The salaries of three suspended Caerphilly County Borough Council bosses will cost the authority almost £700,000, it has been revealed.
A Freedom of Information request by Plaid Cymru shows that council chief executive Anthony O’Sullivan will have received £333,795 by January 5 next year,
Deputy chief executive Nigel Barnett will get £263,453 while head of legal Daniel Perkins will receive £95,601.
The three men are suspended on full pay while they await trail over charges of misconduct in a public office. A provisional trial date has been set for January 5 next year at Bristol Crown Court.
The FOI request also revealed that legal and audit costs relating to the unlawful payment of allowances totalled £92,735 up to May 1 this year.
The amount paid to interim chief executive Stuart Rosser up to May 1 was £80,389 and other “acting up” pay over the same period totalled £31,672.
Councillor Colin Mann, leader of the Plaid Cymru group on Caerphilly County Borough Council, said: “These latest figures show the alarming cost to council tax-payers of the senior officers’ pay debacle.
“The three suspended top officers will have received £700,000 in pay by the time the matter comes to court while the overall total of salaries paid and fees for legal and audit costs will be a staggering £900,000. That does not include the salary of the new proposed interim chief executive.
“On top of that around £1.5m extra will have been paid to 21 senior officers by the time of the next elections in 2017 as a result of the pay deal. What is even worse is that the Labour-run council has consistently refused to review the pay deals with a view to reducing the burden on the residents of the county borough. At the same time they are looking to axe popular services to the public.
“This illustrates that Labour is happy to look after those at the top while the ordinary employee is left to live on very meagre increases in their pay.?”
A spokesman for Caerphilly Council’s ruling Labour group responded: “This is typical mischief-making by an opposition leader desperate to deflect attention away from his own deputy leader’s involvement in Caerphilly Council’s Senior Remuneration Panel’s original decision.
“The nationalists are of course fully aware that Caerphilly council is legally obliged to pay the salaries of the three suspended senior officers.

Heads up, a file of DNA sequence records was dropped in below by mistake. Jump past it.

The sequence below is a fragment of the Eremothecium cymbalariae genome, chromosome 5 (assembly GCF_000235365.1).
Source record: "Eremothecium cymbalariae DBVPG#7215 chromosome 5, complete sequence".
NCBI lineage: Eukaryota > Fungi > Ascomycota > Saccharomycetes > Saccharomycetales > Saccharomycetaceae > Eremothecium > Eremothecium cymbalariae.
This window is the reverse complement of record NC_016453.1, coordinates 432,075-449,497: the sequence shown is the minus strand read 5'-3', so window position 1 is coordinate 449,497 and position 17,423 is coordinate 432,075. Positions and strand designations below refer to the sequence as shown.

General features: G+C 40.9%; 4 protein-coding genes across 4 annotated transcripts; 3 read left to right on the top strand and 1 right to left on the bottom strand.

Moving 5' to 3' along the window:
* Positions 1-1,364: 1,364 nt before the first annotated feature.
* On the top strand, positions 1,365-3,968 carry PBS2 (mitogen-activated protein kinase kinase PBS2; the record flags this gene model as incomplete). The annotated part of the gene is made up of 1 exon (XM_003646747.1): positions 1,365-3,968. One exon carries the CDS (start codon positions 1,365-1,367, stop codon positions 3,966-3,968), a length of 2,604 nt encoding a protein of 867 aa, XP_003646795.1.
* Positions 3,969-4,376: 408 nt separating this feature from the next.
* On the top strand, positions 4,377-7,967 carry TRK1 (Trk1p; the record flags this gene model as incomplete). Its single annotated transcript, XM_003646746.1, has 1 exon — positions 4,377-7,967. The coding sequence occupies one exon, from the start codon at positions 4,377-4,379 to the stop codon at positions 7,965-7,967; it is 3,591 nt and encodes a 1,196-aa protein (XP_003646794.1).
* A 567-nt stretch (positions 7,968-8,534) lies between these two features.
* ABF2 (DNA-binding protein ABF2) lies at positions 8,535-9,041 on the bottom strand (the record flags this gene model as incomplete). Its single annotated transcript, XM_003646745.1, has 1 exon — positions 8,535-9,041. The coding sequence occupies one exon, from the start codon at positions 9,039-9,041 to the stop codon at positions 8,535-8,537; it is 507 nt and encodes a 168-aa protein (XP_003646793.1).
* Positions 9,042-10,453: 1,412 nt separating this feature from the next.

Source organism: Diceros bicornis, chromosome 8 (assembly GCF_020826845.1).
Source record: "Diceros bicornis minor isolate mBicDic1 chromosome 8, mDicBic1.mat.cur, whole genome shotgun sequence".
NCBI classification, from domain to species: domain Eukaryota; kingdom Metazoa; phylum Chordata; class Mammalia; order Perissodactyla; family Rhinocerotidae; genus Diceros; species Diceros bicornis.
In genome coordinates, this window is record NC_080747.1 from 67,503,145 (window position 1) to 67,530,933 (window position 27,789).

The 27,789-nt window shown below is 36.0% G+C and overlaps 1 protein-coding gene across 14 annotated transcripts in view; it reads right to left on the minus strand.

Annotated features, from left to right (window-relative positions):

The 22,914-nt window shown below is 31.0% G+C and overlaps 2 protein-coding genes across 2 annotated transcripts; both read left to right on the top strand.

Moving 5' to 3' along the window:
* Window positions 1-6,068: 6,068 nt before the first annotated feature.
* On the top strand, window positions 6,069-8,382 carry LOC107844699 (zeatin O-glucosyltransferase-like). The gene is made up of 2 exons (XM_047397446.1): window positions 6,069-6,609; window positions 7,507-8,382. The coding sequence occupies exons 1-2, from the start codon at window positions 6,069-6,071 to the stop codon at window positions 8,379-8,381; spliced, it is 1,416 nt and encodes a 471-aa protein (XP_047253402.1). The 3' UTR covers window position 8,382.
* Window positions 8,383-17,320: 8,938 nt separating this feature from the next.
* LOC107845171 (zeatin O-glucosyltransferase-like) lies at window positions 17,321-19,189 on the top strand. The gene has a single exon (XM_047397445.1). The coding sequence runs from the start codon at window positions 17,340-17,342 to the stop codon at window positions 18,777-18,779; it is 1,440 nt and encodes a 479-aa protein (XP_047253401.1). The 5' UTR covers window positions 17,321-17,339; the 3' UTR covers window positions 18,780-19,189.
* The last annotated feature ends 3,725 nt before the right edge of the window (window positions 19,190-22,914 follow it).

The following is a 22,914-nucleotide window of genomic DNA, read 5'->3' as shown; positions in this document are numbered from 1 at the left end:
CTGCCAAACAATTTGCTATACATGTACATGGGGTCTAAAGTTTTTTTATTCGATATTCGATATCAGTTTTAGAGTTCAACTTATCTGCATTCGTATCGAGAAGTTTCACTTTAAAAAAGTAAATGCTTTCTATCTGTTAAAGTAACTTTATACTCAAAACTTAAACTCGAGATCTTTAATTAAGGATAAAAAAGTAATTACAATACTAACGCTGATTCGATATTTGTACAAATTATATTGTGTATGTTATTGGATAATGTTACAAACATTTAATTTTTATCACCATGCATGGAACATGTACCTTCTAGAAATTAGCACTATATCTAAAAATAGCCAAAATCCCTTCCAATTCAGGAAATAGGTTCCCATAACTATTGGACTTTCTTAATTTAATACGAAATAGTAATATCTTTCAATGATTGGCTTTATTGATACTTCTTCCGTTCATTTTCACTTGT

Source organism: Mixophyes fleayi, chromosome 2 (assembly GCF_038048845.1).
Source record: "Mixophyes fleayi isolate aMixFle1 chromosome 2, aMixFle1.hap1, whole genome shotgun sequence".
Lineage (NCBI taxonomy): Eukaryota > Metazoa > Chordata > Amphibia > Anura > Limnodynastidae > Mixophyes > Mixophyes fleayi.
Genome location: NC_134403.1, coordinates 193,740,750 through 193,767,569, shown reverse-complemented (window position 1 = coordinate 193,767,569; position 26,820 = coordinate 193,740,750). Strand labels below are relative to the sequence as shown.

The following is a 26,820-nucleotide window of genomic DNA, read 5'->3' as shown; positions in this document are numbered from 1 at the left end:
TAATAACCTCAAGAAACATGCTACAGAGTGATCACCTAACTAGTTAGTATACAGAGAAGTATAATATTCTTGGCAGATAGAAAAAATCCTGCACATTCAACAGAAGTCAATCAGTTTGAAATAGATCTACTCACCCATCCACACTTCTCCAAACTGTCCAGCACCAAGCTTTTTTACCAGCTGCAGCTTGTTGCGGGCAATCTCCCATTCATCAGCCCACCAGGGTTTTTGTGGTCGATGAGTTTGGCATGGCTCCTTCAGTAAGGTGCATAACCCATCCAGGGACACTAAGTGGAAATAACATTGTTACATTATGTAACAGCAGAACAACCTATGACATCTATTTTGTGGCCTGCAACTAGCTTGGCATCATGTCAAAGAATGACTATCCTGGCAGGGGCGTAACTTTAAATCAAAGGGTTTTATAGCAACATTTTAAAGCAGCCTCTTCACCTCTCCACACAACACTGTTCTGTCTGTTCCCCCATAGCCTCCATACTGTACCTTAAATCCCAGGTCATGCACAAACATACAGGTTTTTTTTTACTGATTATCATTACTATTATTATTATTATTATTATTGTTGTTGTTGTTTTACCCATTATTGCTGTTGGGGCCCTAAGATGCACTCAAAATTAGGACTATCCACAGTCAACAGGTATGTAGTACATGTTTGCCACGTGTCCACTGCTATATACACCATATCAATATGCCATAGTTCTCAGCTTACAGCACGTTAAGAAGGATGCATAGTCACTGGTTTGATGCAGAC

“It should be noted that in April 2013 the opposition unanimously supported our council’s pay policy, which included the current salaries paid to senior officers.
“Is Cllr Mann seriously suggesting that Caerphilly council should risk costly legal action by refusing to abide by its contractual obligations to the suspended officers?
“Or is this just another example of Colin Mann’s political opportunism and hypocrisy?
“It’s true that legal proceedings are unfortunately taking longer than originally anticipated, so it is understandable there are concerns about mounting costs. But we must allow the proper legal process to run its course.
“Instead of constantly whingeing, it’s about time Plaid Cymru Caerphilly councillors made a constructive contribution to the ongoing debates about the impact of ConDem government cuts.
“Our Labour-led council is working hard to protect the services residents value most.
“The nationalists are nowhere to be seen when it comes to what matters to our communities.”
A spokesman for Caerphilly County Borough Council said: “Three members of staff are currently suspended on full pay and are subject to ongoing legal proceedings.
“The council has taken expert external legal advice and we cannot take any further action at this time whilst the criminal proceedings are ongoing. The Council has to pay salaries in line with the contracts of employment whilst the officers are suspended.
“Unfortunately the legal proceedings are taking much longer than originally anticipated so it is understandable that there are concerns about the mounting costs, but we must allow the proper legal process to run its course.”